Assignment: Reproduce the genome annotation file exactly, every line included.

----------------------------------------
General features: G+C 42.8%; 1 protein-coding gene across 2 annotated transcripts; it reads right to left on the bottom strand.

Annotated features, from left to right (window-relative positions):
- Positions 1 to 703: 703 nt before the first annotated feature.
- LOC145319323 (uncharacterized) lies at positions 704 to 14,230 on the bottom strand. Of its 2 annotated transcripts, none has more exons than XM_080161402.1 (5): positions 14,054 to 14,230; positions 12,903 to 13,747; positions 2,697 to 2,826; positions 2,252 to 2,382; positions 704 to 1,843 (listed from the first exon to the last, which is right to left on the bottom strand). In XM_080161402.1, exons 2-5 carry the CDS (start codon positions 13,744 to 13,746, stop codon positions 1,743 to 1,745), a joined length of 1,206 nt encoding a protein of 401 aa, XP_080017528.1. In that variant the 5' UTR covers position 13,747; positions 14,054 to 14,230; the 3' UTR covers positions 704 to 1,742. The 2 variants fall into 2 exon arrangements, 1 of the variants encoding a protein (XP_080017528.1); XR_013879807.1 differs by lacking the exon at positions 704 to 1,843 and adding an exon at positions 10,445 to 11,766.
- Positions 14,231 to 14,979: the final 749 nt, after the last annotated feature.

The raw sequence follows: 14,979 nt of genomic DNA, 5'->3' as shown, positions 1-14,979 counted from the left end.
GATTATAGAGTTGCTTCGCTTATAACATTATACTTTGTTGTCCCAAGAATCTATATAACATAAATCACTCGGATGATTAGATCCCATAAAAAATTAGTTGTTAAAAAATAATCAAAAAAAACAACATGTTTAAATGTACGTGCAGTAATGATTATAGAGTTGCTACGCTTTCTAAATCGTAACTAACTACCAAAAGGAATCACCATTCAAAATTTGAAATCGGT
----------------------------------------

General features: G+C 42.8%; 1 protein-coding gene across 2 annotated transcripts; it reads right to left on the bottom strand.

Annotated features, from left to right (window-relative positions):
- Positions 1 to 703: 703 nt before the first annotated feature.
- LOC145319323 (uncharacterized) lies at positions 704 to 14,230 on the bottom strand. Of its 2 annotated transcripts, none has more exons than XM_080161402.1 (5): positions 14,054 to 14,230; positions 12,903 to 13,747; positions 2,697 to 2,826; positions 2,252 to 2,382; positions 704 to 1,843 (listed from the first exon to the last, which is right to left on the bottom strand). In XM_080161402.1, exons 2-5 carry the CDS (start codon positions 13,744 to 13,746, stop codon positions 1,743 to 1,745), a joined length of 1,206 nt encoding a protein of 401 aa, XP_080017528.1. In that variant the 5' UTR covers position 13,747; positions 14,054 to 14,230; the 3' UTR covers positions 704 to 1,742. The 2 variants fall into 2 exon arrangements, 1 of the variants encoding a protein (XP_080017528.1); XR_013879807.1 differs by lacking the exon at positions 704 to 1,843 and adding an exon at positions 10,445 to 11,766.
- Positions 14,231 to 14,979: the final 749 nt, after the last annotated feature.

The raw sequence follows: 14,979 nt of genomic DNA, 5'->3' as shown, positions 1-14,979 counted from the left end.
GATTATAGAGTTGCTTCGCTTATAACATTATACTTTGTTGTCCCAAGAATCTATATAACATAAATCACTCGGATGATTAGATCCCATAAAAAATTAGTTGTTAAAAAATAATCAAAAAAAACAACATGTTTAAATGTACGTGCAGTAATGATTATAGAGTTGCTACGCTTTCTAAATCGTAACTAACTACCAAAAGGAATCACCATTCAAAATTTGAAATCGGT